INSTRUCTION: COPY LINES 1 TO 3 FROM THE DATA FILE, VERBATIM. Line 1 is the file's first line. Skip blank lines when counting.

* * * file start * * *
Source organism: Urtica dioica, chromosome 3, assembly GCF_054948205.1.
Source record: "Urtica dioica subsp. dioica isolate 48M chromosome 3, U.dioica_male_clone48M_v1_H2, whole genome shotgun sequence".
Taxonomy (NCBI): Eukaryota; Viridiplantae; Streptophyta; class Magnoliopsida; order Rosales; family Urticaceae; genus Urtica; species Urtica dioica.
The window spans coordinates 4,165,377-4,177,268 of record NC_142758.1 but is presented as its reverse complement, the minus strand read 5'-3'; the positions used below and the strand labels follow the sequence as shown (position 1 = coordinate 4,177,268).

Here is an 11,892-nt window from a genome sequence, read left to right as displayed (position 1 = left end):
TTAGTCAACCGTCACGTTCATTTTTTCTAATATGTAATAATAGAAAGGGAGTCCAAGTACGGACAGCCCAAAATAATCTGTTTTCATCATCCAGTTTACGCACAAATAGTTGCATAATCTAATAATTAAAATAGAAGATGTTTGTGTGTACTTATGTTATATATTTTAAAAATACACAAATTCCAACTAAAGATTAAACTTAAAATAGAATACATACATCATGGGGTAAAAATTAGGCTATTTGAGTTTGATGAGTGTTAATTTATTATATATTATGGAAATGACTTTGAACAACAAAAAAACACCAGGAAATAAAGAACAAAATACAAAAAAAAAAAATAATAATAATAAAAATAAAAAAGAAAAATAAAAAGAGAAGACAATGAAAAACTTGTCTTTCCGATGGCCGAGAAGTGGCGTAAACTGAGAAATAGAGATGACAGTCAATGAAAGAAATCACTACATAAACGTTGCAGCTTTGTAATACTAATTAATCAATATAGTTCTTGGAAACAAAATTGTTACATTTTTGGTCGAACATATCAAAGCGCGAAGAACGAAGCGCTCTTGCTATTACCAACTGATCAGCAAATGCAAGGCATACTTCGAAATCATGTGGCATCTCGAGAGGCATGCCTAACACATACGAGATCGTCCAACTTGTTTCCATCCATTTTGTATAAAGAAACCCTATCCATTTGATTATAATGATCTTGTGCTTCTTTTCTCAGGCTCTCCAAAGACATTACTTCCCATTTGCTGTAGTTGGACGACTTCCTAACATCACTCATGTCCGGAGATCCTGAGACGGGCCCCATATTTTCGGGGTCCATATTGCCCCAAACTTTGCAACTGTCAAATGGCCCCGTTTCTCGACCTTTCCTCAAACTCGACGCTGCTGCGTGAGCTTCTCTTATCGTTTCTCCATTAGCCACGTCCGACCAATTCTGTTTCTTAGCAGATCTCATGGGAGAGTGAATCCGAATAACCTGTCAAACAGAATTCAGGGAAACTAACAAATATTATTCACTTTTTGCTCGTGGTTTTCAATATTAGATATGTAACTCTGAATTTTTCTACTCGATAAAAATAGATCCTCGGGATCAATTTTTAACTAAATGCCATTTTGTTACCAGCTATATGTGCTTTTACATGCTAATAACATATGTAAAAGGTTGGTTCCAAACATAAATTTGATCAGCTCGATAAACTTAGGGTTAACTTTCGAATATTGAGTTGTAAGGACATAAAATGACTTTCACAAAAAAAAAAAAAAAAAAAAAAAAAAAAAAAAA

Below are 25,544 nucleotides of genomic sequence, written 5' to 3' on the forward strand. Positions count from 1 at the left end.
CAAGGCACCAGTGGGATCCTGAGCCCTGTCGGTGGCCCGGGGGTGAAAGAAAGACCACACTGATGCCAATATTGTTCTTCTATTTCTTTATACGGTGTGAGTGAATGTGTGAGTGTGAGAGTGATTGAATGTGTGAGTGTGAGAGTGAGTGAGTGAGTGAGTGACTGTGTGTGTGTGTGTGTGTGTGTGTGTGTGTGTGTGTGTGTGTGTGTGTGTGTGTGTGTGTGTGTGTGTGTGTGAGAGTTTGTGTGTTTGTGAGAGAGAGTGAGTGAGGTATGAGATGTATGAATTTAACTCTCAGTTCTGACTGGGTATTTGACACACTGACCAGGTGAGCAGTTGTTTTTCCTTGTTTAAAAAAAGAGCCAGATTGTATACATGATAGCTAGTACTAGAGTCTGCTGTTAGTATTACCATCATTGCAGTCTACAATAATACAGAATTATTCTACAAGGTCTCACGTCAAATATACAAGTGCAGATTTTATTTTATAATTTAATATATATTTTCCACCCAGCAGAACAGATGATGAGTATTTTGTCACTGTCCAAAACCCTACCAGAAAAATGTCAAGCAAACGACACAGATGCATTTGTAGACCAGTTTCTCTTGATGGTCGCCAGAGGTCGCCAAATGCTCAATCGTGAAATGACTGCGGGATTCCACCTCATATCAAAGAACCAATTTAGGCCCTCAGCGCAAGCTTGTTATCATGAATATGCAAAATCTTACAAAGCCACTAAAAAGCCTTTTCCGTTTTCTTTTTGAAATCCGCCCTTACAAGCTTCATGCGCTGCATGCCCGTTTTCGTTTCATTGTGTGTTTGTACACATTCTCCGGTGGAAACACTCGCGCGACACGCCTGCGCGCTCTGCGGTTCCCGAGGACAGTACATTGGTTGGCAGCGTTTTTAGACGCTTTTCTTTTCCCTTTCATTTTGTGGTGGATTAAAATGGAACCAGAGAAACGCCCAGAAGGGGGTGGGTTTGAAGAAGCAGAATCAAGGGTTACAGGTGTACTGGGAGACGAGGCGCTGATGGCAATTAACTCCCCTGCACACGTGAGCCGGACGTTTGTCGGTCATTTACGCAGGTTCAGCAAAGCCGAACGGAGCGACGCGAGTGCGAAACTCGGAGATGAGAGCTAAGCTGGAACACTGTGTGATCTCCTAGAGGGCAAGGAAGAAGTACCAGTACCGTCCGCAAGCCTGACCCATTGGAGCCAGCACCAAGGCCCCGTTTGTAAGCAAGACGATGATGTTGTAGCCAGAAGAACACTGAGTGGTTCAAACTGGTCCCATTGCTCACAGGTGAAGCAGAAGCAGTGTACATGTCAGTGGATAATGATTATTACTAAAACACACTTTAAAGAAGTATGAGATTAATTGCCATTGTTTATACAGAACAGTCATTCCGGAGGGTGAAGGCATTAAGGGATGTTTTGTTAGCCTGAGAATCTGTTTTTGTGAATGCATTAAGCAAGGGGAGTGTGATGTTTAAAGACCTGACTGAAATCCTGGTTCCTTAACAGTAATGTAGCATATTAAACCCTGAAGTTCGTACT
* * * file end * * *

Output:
Source organism: Urtica dioica, chromosome 3, assembly GCF_054948205.1.
Source record: "Urtica dioica subsp. dioica isolate 48M chromosome 3, U.dioica_male_clone48M_v1_H2, whole genome shotgun sequence".
Taxonomy (NCBI): Eukaryota; Viridiplantae; Streptophyta; class Magnoliopsida; order Rosales; family Urticaceae; genus Urtica; species Urtica dioica.